You must have faith like an infant

10 Mar

“At that time Jesus, full of joy through the Holy Spirit, said, “I praise you, Father, Lord of heaven and earth, because you have hidden these things from the wise and learned, and revealed them to little children [nepiois].  Yes, Father, for this was your good pleasure. (Luke 10:21, along with 18:16 [brefe], of course)

These little ones are the height of foolishness in the eyes of the worldy-wise.  Despite Jesus’ absolutely jarring words, they are, quite frankly, utterly unworthy our time, because even theologians want to hang out with the philosophers.  And yet, we can see that infants wonderfully reveal both human nature and the instrumental nature of faith in God – and they do this better than anything.  Though infants, like the rest of us, are filled to the brim with original sin, they illustrate marvelously not “trust and be destroyed”, but rather “trust or be destroyed”, i.e. human relationality.  This is human nature – we can’t not trust other persons. 

Further, infants illustrate absolute receptivity.  They are undiluted un-discernment.  They are not self-conscious and do not make conscious choices – they are not picky and choosy at all!  Show me a discerning, non-conformist infant and I will show you, I don’t know, a female Orthodox priest.  Certainly, as they grow older, they *start* to make conscious choices (as my youngest son has been doing for a while now) and yet this is only gradual: “…before the boy knows enough to reject the wrong and choose the right” (Isaiah 7:16). 

Lutheran theologian Norman Nagel’s dictum “one must be willing to be nothing but given to” is more true of infants than anyone.  In sum, infants are not even “willing” to do anything, but simply receive faith by hearing.  Further, the Word of God does not meet with any rational understanding from the infant, and likewise, its capacity for a “natural” trust in God was shattered at the fall, taking God’s image with it.  With the infants inborn lack of original righteousness, it now desperately needs someone else’s abundance – namely, a Gospel Word – to create in it true faith and understanding.  God uses one’s neighbor to create that trust ex nihilo again.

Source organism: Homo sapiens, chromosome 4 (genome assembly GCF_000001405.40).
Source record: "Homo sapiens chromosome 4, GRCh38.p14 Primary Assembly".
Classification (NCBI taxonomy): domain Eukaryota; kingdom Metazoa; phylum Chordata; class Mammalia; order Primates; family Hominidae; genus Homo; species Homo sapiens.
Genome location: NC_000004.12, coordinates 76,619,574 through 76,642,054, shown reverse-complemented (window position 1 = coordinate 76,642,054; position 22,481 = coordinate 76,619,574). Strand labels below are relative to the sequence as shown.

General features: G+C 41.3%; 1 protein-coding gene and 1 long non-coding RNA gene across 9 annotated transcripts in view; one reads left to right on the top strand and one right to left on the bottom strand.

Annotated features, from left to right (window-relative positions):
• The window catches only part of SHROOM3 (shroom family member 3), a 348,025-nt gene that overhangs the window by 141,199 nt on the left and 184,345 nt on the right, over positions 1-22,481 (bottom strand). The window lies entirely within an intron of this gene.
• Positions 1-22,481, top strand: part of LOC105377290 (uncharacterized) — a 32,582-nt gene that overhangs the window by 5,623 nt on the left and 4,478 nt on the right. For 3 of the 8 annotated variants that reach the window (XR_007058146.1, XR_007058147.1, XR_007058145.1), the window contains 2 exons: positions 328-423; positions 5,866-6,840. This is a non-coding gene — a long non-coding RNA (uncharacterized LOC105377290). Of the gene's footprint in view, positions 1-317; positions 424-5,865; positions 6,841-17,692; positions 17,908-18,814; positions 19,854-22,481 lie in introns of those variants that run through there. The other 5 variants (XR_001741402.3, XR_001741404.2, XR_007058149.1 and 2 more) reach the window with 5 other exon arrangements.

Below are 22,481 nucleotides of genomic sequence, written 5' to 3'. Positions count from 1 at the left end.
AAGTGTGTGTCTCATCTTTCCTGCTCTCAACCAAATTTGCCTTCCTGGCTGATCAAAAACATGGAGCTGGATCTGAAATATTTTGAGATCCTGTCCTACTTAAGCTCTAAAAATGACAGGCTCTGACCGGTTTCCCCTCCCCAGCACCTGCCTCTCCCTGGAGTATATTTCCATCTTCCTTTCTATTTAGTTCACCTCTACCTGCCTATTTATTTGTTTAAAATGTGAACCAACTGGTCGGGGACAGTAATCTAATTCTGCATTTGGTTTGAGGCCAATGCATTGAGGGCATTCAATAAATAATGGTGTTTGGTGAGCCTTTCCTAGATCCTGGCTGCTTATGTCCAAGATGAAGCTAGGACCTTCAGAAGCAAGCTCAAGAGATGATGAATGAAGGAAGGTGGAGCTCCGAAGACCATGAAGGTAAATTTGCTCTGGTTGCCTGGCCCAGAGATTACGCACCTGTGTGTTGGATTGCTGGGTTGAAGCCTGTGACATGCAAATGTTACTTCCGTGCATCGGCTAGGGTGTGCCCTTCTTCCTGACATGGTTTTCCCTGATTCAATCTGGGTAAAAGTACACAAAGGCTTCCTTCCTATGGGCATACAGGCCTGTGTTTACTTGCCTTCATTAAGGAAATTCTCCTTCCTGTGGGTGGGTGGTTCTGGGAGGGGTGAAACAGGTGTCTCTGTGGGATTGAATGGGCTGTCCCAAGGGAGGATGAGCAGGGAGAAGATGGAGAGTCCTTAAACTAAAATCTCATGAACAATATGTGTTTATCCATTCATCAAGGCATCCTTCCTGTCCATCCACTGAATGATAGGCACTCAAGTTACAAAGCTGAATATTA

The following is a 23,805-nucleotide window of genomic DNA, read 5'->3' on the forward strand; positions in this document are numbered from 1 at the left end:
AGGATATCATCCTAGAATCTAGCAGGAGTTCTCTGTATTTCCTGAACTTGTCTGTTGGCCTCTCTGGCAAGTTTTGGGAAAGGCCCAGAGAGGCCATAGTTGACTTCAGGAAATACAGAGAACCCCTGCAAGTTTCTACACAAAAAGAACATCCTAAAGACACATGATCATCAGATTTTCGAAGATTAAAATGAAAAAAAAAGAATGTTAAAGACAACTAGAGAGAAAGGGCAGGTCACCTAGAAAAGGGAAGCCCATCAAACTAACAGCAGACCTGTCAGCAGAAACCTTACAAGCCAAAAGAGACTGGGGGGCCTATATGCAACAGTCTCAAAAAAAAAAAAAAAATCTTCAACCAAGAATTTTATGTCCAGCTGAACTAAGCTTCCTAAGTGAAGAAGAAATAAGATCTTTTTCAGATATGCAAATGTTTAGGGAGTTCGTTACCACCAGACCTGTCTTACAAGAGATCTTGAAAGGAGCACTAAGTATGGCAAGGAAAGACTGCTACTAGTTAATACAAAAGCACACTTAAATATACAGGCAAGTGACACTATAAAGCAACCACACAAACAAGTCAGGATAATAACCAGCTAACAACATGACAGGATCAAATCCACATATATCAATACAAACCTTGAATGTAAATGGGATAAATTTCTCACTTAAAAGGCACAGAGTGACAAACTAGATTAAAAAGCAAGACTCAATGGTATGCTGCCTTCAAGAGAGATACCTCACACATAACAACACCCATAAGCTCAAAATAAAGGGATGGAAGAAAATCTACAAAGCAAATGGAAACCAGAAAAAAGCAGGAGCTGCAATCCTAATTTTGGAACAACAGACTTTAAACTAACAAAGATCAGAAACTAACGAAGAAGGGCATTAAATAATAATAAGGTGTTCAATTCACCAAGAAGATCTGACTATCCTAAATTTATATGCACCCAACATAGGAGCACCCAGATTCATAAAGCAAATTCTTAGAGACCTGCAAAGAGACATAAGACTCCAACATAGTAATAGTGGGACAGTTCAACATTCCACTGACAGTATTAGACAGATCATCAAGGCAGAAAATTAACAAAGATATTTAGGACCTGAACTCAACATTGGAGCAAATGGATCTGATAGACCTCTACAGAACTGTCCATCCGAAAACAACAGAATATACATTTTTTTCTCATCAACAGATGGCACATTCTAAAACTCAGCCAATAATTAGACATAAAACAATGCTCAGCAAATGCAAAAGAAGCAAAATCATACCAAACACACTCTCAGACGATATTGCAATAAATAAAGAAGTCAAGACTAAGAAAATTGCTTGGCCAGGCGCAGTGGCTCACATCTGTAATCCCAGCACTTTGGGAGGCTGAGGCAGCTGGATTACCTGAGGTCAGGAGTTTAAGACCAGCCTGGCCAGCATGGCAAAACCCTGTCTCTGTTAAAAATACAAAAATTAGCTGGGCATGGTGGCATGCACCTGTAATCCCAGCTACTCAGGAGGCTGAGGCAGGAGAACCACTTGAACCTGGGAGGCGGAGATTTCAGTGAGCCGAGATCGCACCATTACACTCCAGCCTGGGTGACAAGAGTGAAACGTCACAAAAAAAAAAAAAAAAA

On the contrary, on the other side of this fallen world, there will be no lack, but a simple giving and receiving of abundance for abundance.


Posted by on March 10, 2009 in Uncategorized


5 responses to “You must have faith like an infant

  1. nathan

    March 30, 2009 at 2:55 pm


  2. Jason

    April 4, 2009 at 6:20 pm

    Nice post. I’m not sure I’ll have time to interact with it from an Orthodox perspective as I’ve been busy interacting with Fr. Jonathan on faith from a Lutheran perspective! I hope this note finds you doing well.

  3. FrDaniel

    May 24, 2009 at 4:19 am


    Thank for the heads up on your blog. I am interested on your thoughts as to why an infant may or may not be able to receive communion as they are able to “receive faith by hearing”. This is not a trick question, but an honest inquiry.

    • infanttheology

      May 26, 2009 at 12:36 pm


      Thanks for the note. This is something I would enjoy studying more. My thought is that infant communion should be encouraged, although I would like to hear the best arguments from both sides. It seems to me that Paul’s words in I Corinthians about “examining one’s self” are not there in order to exclude infants! Context is important here – I think as regards “examining one’s self” this is something that we are to “naturally” grow into. As the infant’s faith in God grows it comes to more fully entail the elements of assent and knowledge (in addition to trust).

      Thanks for the inquiry.

  4. samwise57

    January 25, 2013 at 11:09 pm

    Luther was (and so we should be) all about being as an infant who trusts ever in his Everlasting Father to produce Christ in us–the Hope of Glory!

    In the Lamb


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